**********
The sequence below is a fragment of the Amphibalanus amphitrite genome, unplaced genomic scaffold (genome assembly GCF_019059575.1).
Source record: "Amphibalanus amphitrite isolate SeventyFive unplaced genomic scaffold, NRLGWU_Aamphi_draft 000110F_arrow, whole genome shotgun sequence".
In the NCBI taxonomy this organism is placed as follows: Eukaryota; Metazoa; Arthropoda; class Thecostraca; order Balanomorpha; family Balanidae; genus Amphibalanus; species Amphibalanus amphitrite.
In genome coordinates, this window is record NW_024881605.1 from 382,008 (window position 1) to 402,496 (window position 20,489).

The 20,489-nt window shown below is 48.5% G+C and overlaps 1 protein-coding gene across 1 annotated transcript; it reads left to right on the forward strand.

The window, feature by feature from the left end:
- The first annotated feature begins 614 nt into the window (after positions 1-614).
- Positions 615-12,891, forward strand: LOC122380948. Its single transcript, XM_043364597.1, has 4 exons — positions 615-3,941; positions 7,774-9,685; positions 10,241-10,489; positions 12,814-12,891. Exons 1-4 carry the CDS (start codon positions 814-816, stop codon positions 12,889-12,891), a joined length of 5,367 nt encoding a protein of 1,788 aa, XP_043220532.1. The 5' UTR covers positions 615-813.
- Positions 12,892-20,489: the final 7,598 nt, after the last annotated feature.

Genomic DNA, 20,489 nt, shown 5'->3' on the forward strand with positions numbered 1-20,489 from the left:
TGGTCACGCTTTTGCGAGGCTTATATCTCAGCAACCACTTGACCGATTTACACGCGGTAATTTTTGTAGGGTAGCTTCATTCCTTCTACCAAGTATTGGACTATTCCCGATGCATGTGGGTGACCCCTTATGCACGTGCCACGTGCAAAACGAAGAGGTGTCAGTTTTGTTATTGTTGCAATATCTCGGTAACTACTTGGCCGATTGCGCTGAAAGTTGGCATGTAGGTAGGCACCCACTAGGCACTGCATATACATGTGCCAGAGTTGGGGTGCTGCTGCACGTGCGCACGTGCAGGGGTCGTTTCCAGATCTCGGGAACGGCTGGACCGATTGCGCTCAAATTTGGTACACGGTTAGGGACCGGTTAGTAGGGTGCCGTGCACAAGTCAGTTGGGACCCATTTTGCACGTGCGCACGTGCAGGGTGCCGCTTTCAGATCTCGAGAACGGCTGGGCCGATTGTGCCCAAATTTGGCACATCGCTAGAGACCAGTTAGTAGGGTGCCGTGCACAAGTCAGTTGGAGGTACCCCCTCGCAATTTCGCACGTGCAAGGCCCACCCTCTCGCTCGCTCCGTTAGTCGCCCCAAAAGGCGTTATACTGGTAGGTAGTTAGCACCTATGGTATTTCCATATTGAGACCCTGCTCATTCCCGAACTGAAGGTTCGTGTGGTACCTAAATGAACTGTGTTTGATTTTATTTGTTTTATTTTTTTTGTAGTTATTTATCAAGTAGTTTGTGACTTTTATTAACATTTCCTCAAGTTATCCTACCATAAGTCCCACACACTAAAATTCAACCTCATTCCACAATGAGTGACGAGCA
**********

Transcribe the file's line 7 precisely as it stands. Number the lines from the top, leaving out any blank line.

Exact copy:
- The first annotated feature begins 614 nt into the window (after positions 1-614).